Another box

Another box

Mum liked the oak box so much she asked me to make one for her. She asked for flowers in the decoration, I’ve been waiting until I gave it to her before posting anything here.

IMAG0960 (2)
Starting in the accustomed manner…

I’ve made a typical Tudor candle box for her, 10 inches by 4 in English oak, with pegged construction throughout. One of the gentlemen at her aged care centre saw my table box and had a grumble about clenched nails being a sign of poor workmanship, using pegs avoids this problem and keeps everybody happy.

The carving had to carefully chosen for so important a client, to be relevant for mum and also from a narrow period of time to keep the design historically consistent. I hadn’t carved flowers or letters before, so I was looking for an excuse to do them both together.

The first element was easy, lots of people have remarked on the mum’s striking resemblance to Elizabeth I,  it had to have Tudor Roses.

Not mum, but it’s an understandable mistake.
Queen Elizabeth I,
artist unknown (I suspect it’s Hilliard),
c. 1585

There are plenty of Tudor roses carved onto flat surfaces, the ones with the strongest association with Elizabeth are on the lid of her coffin (don’t tell mum!), dated 1603. The lid of the box was originally going to be plain, but the lettering on the coffin gave me the idea of putting mum’s initials on top. My letters are considerably smaller, so I couldn’t match the letter forms due to the grain of the wood. Fortunately, Albrecht Dürer came to the rescue with Of the Just Shaping of Letters (1535).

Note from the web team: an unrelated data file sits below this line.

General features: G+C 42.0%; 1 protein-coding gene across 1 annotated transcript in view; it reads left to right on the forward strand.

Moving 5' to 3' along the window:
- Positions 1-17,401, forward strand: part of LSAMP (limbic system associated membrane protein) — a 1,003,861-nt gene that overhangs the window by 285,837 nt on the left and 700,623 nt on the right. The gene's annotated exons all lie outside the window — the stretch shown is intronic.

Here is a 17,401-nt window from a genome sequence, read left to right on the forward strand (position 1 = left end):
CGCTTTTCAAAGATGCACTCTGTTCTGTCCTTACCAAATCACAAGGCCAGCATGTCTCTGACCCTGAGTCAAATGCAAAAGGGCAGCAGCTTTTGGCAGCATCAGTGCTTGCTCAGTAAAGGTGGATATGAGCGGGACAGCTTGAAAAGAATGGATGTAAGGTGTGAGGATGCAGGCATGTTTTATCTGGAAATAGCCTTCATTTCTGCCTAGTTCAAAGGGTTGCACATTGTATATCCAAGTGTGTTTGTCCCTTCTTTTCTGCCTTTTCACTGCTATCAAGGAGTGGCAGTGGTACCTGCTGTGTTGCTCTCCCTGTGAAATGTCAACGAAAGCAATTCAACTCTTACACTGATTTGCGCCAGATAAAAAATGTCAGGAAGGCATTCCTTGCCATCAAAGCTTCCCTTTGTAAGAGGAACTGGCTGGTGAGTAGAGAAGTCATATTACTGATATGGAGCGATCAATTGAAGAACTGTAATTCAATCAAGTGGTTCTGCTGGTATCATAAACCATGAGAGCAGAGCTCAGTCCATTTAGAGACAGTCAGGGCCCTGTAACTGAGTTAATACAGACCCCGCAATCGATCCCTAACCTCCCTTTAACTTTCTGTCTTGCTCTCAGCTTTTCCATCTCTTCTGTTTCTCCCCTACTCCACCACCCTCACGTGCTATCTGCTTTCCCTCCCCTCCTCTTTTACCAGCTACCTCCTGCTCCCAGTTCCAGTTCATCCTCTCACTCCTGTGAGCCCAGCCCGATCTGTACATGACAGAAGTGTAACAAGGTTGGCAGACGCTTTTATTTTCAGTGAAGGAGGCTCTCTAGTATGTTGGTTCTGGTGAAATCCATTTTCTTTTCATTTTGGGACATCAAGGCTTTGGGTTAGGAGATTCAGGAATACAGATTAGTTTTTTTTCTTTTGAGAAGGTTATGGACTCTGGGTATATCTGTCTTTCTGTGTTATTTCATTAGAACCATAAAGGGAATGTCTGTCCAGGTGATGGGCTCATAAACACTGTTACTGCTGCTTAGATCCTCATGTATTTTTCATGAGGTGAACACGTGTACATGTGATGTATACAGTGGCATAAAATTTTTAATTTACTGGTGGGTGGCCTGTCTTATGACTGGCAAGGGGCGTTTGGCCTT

Tudor Rose
“Tudor Rose, from the cedar coffin of Queen Elizabeth.”
Aveling, S.T. Heraldry: Ancient and Modern 
(New York, NY: Frederick Warne and Co., 1891)

As an aside, I found an interesting video on YouTube of Richard III’s new coffin lid being carved. The artist had reverse engineered the York white rose from Elizabeth’s lid.

The other design element is the white marigold, one of mum’s favourite flowers and also a reference to my work on Robert Mindum’s shoehorns. Mindum used the device and the Tudor rose extensively in his work. Both appear together on the shoehorn he made for Matthew Westfeelde in 1600.


The stippled background, beveled edges, stamps and pintel/cleat hinges are typical for the decorated versions of these boxes. Finish is raw linseed oil and gum turpentine. The lid and base are both English oak, mainly for its ability to take heavy handling. This is going to be bumped, knocked and probably dropped.


The interior is left unfinished so it can breathe. The rebates and dowels  are clearly shown in this photograph.

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